Automated and artificial intelligent processes are being put to work in Maryland to smooth the flow of workers’ compensation claims.
This new system is a “transformation,” said Art Hebbeler, a contractor with Koniag Services, Inc., serving as the project manager for the Maryland Workers’ Compensation Commission Five-Year Enterprise Modernization Program.
More than 100,000 injuries are processed by the Maryland Workers’ Compensation Commission annually, generating 25,000 to 35,000 claims. Not all injuries result in claims. Some 70 percent of the first reports of injury are submitted via paper, but 80 percent of the claims are received electronically, officials say. The new system automates much of what were formerly manual processes and offers a streamlined system for everyone ranging from commission officials to employees filing claims to insurance companies.
“The new system is a single Web browser enabled application. The basic look and feel is the same way whether you are the chairman of the commission, a claimant representing him or herself as an injured worker, an insurance company, an employer, the look and feel of that interface is the same across the system,” Hebbeler said.
Development for the new system, known as Comp Hub, began in 2018. Roughly 20 of the 250 processes have been completed and are being deployed incrementally, with Hebbeler noting that as they bring new processes on, they are turning old processes off.
Comp Hub revolves around a concept called “Intelligent Process Automation,” which is the merging of digital process automation, robotic process automation and artificial intelligence.
“It’s kind of a holistic workflow with machine-assisted decision-making. And then you get rid of some of the manual tasks by turning them into robotic functionality,” said Drew Jaehnig, an automation expert with Bizagi, a maker of intelligent process automation technology that is involved in the workers’ comp modernization project in Maryland.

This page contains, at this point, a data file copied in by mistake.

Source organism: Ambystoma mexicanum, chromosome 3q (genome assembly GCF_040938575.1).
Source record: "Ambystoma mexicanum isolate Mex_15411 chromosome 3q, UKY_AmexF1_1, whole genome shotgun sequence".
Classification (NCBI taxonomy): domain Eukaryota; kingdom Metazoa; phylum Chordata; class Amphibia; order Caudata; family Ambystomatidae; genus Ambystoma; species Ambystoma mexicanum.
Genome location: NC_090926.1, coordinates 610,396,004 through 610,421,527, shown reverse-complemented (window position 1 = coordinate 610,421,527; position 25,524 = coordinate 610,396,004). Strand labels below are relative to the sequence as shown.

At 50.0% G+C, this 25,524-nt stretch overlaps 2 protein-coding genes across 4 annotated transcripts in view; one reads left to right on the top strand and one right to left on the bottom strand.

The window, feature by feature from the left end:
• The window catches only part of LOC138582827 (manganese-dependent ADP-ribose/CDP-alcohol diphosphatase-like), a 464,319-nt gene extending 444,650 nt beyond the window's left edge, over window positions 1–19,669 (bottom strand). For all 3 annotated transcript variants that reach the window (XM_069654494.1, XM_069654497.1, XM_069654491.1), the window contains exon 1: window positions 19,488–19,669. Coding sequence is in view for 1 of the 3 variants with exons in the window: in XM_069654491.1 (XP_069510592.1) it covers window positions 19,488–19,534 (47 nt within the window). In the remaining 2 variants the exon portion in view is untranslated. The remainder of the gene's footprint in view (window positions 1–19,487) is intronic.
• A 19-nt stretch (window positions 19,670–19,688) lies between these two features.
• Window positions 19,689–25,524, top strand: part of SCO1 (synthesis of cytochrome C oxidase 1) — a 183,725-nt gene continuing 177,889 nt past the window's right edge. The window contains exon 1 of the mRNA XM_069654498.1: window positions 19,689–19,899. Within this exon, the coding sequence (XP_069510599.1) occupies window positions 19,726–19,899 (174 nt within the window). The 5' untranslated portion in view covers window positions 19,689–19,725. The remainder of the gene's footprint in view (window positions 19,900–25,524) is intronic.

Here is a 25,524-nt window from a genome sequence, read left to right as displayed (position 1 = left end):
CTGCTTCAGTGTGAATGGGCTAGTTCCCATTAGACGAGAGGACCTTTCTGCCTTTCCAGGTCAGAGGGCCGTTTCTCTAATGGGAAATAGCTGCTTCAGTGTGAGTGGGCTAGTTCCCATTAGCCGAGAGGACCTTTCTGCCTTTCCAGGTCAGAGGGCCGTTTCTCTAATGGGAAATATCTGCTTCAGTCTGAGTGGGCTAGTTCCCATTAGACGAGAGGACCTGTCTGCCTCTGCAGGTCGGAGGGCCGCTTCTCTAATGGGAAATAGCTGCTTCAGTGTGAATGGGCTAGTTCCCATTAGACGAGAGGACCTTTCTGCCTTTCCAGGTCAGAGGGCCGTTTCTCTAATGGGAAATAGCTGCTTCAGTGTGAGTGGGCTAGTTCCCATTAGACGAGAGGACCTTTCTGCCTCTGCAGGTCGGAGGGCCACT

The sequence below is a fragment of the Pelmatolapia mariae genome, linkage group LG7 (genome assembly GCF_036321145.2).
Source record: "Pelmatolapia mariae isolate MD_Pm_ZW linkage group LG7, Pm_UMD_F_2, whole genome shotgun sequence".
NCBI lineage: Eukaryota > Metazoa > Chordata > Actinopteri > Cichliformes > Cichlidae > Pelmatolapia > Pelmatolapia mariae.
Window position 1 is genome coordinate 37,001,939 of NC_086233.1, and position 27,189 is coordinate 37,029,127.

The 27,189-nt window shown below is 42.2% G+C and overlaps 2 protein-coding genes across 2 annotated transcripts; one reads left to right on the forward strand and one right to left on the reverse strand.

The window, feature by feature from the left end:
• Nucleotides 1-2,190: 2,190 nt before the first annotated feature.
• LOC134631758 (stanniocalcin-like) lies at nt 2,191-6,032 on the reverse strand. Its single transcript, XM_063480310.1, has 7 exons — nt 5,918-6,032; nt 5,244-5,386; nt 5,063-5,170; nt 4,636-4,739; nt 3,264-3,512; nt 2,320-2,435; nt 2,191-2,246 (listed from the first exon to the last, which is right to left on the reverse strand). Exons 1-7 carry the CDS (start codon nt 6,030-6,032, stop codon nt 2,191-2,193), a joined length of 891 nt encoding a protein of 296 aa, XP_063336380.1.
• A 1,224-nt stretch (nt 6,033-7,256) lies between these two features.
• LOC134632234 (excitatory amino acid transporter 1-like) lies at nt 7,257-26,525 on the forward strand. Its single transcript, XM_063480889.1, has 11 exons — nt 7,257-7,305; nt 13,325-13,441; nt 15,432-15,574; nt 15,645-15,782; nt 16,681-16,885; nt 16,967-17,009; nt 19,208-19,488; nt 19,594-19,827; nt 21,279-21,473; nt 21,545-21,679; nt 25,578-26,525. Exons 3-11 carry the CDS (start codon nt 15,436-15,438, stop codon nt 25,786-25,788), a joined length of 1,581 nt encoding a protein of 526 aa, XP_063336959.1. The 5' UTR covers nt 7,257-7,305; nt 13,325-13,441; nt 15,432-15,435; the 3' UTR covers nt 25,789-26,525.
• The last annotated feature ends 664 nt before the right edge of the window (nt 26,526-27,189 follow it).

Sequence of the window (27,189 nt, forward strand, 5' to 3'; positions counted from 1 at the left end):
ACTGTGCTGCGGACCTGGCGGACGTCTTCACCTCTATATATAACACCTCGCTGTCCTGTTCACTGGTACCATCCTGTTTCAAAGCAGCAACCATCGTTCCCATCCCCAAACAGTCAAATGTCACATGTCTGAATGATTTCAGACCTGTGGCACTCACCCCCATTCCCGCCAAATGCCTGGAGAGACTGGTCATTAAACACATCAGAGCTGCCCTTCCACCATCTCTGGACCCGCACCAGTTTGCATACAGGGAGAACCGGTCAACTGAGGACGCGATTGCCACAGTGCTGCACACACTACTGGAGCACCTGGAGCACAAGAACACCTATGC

Letting robotic processes take over frees up workers to perform tasks that “are more mindful and more involved, as opposed to just churning through the paperwork,” Jaehnig said.
Some of the other processes and workflows ripe for streamlining via intelligent systems could be the processes guiding requests for public documents, or managing ethics investigation filings. There are other benefits too. Rebuilding the Maryland workers’ compensation system allowed officials to review a number of processes and streamline the workflows, often resulting in less red tape for filers.
“We had one form in all of workers’ comp that required a notary on it,” said Hebbeler, pointing to the form related to the reimbursement of funeral expenses when a worker dies as the result of a workplace accident. It was determined that the need to notarize the document served no significant purpose, and the notary requirement was dropped.
“Sometimes you need to change regulations in order to make the more streamlined process more elegant, operate better, with more efficiency,” said Jaehnig. “And in the end, serve the taxpayer better with a less bureaucratic process.
“Change is sometimes hard,” he added. “Change is sometimes frightening. But in the end, you can’t argue with the results: much higher productivity, faster processes.”